ly sweet, earthy flavor that just can’t be beat. (Ok, bad pun.) Really though, if you’re not eating them already, you should give them a try. Nothing bugs me more than people who say they don’t eat this or that, whatever it might be when the only time they might have tried that item was years ago, prepared by someone who didn’t quite know what they were doing or who wasn’t using the freshest, most tasteful of ingredients. So, here’s your chance to try beets again or add another method to your beet repertoire. It’s a quick salad called Beets Margherita.
Last week guest chef Randal Smathers and I presented
this dish at an Everyday Chef cooking demo. It is essentially a Caprese Salad (mozzarella, tomato, and basil) but with the tomatoes replaced by beets. And it works very well. As Randal noted, a good dish has a mix of flavors. The sweetness of the beets partners well with the bitterness of greens, the sourness of the vinegar, and the umaminess (earthiness/meatiness) of the mozzarella.
Don’t forget to save the beet greens! Here are some ideas for how to use them.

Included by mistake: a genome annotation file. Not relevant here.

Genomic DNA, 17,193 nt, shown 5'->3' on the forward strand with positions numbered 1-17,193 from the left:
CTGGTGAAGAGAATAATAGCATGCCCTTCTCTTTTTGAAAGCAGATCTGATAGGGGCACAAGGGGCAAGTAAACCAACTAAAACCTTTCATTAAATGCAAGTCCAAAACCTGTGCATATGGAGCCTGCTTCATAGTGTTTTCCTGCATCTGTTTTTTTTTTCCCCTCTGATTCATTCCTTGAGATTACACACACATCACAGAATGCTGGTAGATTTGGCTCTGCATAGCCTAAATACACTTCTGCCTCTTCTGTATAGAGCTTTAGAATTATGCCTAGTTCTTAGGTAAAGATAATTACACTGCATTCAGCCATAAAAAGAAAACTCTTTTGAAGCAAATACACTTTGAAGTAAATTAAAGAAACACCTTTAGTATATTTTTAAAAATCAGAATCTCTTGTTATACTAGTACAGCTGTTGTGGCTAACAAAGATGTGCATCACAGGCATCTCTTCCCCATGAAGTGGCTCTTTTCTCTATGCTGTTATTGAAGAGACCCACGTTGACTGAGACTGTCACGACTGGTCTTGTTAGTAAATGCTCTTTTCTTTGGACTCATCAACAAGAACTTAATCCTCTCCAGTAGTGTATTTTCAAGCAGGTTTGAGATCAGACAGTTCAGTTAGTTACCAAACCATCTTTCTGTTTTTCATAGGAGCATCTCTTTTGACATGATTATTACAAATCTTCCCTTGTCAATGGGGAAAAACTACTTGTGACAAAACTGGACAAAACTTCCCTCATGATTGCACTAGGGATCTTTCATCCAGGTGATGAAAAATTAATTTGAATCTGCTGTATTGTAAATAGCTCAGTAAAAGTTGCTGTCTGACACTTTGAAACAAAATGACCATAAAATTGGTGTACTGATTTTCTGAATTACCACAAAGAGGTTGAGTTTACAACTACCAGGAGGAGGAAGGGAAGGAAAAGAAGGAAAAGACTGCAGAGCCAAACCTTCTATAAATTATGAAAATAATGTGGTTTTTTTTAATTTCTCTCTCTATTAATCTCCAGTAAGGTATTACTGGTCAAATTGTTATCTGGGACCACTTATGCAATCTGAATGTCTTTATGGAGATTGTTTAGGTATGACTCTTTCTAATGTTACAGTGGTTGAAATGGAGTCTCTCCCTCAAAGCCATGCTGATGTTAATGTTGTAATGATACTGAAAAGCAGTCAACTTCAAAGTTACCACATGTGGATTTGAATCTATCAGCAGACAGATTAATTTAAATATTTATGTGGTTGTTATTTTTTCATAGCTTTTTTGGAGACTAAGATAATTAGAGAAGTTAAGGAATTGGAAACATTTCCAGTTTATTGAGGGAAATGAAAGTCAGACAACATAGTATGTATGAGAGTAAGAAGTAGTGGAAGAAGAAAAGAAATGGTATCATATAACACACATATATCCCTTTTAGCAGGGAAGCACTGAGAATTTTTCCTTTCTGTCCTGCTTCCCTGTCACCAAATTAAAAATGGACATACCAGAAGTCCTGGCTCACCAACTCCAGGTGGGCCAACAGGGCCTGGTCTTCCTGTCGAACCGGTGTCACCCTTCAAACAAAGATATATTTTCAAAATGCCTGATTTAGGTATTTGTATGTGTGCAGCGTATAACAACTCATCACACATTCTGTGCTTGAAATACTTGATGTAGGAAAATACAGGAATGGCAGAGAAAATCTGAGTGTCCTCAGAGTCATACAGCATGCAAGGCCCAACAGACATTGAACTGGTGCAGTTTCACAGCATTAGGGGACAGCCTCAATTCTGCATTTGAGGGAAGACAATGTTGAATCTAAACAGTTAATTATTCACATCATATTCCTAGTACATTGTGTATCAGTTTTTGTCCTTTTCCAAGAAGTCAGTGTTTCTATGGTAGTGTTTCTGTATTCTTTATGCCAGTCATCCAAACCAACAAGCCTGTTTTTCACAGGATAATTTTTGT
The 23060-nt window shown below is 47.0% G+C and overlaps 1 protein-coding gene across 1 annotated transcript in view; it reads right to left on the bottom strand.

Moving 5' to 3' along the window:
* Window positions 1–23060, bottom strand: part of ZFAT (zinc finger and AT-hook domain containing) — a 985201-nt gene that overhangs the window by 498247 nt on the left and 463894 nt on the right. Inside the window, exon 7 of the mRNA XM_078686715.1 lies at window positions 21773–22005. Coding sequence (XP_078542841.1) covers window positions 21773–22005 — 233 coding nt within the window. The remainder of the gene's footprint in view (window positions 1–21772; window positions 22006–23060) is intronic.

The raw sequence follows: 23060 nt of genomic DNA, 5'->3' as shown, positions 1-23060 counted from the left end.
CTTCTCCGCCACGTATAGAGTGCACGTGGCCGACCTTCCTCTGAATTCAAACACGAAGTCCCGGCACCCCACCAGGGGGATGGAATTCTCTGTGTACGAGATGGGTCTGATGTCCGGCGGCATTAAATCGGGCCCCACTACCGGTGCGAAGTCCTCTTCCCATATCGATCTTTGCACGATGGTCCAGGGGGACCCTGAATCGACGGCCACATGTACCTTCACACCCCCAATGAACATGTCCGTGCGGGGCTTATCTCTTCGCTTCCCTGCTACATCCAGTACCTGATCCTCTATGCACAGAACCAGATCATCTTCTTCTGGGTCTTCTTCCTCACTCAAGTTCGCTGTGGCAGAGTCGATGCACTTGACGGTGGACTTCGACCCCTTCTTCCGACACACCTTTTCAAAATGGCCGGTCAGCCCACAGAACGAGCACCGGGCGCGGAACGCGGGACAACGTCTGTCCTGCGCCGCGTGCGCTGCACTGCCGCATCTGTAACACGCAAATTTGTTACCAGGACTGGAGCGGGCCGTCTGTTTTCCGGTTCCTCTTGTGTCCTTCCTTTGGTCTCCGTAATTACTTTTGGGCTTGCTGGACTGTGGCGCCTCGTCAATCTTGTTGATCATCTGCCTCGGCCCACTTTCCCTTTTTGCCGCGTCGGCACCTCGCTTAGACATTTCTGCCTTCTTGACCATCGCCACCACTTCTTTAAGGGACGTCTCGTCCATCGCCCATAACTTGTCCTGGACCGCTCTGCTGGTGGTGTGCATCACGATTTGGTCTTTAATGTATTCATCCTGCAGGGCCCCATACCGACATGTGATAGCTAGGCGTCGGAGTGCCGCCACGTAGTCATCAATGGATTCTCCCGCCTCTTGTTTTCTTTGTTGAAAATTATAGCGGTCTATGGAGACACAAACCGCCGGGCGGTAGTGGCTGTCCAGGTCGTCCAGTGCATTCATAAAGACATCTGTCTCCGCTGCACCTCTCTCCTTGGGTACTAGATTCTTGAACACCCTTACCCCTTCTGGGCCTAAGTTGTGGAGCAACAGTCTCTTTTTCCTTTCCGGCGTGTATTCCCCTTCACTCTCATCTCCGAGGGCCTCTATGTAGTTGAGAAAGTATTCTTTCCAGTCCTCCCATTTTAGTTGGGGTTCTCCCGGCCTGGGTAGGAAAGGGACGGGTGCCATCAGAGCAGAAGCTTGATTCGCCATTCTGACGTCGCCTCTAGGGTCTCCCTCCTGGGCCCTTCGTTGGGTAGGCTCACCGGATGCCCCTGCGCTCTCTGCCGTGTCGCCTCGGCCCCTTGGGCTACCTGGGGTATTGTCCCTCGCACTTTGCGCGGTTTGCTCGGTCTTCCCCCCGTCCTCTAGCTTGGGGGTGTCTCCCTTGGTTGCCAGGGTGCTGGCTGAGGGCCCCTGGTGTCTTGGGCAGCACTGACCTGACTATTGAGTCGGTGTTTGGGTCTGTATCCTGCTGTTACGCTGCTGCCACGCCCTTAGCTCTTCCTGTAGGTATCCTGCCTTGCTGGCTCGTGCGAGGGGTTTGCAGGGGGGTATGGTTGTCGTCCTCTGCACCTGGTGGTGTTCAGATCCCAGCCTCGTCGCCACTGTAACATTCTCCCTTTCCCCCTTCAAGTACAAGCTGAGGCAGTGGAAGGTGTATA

- 2 medium beets
- 4 oz. fresh mozzarella
- 3 cups mesclun or other bitter greens
- Fresh basil leaf
- 1-2 tablespoon olive oil
- 1-2 tablespoon balsamic vinegar
- Black pepper
- Optional garnishes: Blueberries, raw or cooked onion, grilled meats.
Take off the tops and root stems from the beets; boil in lightly salted water for 10-15 minutes until fork tender, then cool in an ice bath or under running tap water. Scrape the loosened skin with a paring knife or simply slide the skins off.
Slice the beets and mozzarella, taking care to keep them separate. Shred the basil leaf.
Arrange the greens on a plate. Top with the sliced beets and cheese, garnish with basil and any optional garnishes, drizzle with oil and vinegar and a grind of black pepper, and serve with flatbread.
- Add grilled meat (chicken, beef, or lamb); serve the salad on top of the flatbread.
- If you’re using a home-baked flatbread, put half the sliced beets, cheese, basil, and onion on the flatbread before baking; serve the greens on the flatbread and use the other half of the “toppings” as garnishes.